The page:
I get sent home from work today, so I decided to write a bonus post for this week.
Don’t worry, I’m not in trouble. I sub at the local high school about three times a week and there was a massive scheduling conflict sending home quite a few of us.
Anyway, back to what we love here: Sci Fi!
I’ve been (re)watching the show ‘Heroes‘ lately, and I had forgotten how absolutely FANTASTIC it was. The first two seasons are incredibly harrowing, and I hate that I have to sleep. That pulls me away from watching the next episode.
But here’s the main reason why I loved this show when it was on and why I love it now:
It’s set up like a comic book.
Several story lines going on at once, all of them connected, and yet we only get a precious few minutes with each set of characters. It has genetically evolved people with superpowers, time travel, pandemics…
The main writer is a man named Jeph Loeb, one of my favorite writers in the entire universe. He has written some of my favorite graphic novels, and probably a few things you hold dear as well. Not to mention the art in the series is drawn by one of my all time favorite artists Tim Sale.
But I will just be talking about the writing in the show, although the cinematography, art, and special effects are top notch as well.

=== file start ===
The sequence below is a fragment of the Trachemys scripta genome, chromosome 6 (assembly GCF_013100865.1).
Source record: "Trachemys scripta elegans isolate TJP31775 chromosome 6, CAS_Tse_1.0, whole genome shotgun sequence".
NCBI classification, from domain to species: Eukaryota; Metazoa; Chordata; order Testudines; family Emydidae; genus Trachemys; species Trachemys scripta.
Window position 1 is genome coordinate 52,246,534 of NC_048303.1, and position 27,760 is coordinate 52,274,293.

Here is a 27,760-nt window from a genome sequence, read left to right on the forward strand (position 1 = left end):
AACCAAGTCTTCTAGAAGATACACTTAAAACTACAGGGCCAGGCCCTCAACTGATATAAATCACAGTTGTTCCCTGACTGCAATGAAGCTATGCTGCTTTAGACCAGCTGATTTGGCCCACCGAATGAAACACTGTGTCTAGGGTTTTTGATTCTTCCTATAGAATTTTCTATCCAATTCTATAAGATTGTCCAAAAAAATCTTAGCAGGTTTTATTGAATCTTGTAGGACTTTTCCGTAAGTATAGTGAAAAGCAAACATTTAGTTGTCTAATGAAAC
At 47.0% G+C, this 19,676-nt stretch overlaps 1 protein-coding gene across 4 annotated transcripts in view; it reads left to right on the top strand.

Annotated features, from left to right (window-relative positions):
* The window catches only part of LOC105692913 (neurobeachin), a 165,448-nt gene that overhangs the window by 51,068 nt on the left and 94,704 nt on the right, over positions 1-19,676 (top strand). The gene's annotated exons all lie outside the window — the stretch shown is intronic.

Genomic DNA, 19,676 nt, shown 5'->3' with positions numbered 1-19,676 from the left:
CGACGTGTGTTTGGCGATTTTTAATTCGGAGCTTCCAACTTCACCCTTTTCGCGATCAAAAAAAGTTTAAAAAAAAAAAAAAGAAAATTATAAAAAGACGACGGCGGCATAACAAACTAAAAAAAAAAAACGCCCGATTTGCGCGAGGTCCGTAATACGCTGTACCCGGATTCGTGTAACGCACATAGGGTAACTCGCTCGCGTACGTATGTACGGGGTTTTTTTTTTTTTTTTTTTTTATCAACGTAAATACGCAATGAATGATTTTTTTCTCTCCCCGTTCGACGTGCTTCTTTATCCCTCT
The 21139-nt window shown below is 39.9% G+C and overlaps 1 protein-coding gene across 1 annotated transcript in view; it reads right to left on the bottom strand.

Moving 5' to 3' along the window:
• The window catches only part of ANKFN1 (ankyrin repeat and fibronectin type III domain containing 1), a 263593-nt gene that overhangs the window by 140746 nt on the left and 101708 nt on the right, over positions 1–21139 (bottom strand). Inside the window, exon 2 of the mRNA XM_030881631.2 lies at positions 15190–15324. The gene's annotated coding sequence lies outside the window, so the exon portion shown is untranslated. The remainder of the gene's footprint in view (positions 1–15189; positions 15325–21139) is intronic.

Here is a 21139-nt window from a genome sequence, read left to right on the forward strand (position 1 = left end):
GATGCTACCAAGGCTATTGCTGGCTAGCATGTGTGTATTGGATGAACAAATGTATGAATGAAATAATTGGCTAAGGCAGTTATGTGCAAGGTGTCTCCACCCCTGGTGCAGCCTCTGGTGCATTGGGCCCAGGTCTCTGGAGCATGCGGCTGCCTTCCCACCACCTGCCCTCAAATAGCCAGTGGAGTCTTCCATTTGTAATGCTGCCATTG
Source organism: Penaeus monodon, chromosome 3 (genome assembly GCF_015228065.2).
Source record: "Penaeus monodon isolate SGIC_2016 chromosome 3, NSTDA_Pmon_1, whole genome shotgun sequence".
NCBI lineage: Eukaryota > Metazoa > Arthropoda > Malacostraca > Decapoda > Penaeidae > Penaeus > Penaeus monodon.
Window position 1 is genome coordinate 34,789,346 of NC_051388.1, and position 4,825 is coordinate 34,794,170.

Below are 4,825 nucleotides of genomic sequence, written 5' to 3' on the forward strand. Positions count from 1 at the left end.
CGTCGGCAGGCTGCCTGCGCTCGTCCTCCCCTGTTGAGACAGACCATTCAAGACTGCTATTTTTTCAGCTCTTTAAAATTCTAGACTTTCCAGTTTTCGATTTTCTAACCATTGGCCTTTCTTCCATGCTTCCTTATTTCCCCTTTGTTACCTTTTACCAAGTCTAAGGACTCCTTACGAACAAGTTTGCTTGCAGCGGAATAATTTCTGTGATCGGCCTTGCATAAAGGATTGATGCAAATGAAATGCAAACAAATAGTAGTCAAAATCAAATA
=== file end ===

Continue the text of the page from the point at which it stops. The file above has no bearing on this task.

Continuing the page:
So here’s what we can learn from Heroes:
1. Linear Writing is Not Always the Best Way
In Heroes, timelines mix and meld; there are alternate realities. And yet, the story HAS to be told. So there is often a disjointed timeline. People go to the future and see what would happen if the time stream plays out from a certain point, then they go to the past and try to fix it, and often they find that they can’t stop certain events. But the story is not necessarily linear in the sense we are used to. Food for thought when working with time travelers. (Also see Dr. Who)
2. Jumping Scenes as If They were Comic Panels
Another thing that I think is awesome in Heroes is the way they spend only a short amount of time on each set of characters. This allows a few things, but the main thing it allows is suspense. They give you just enough to wet your whistle and then BAM! they pull it away to another set of characters. Of course at some point they bring all of the characters together and tie up all the loose ends; but until they do, it’s a wild ride. Like a bunch of short stories, all coming together to form a novel.
3. Good Villains
The heroes in the show are great heroes. Morally gray, yet trying to work for the greater good. The villains are even better. The villains become villains because they are emotional and real. Not just some evil genius who wants to kill Superman. (I love Superman, but Lex Luthor just seems bored to me.) The first villain is a deranged psychopath who preys on others with powers, there’s the Company that abducts people with powers, and a 400 year old re-generator who’s bent on massive genocide. They are the epitome of evil. I love it. It creates such a contrast.
So those are a few of my observations from ‘Heroes’. I hope you will go watch the show in its entirety when you get a chance. Happy trails!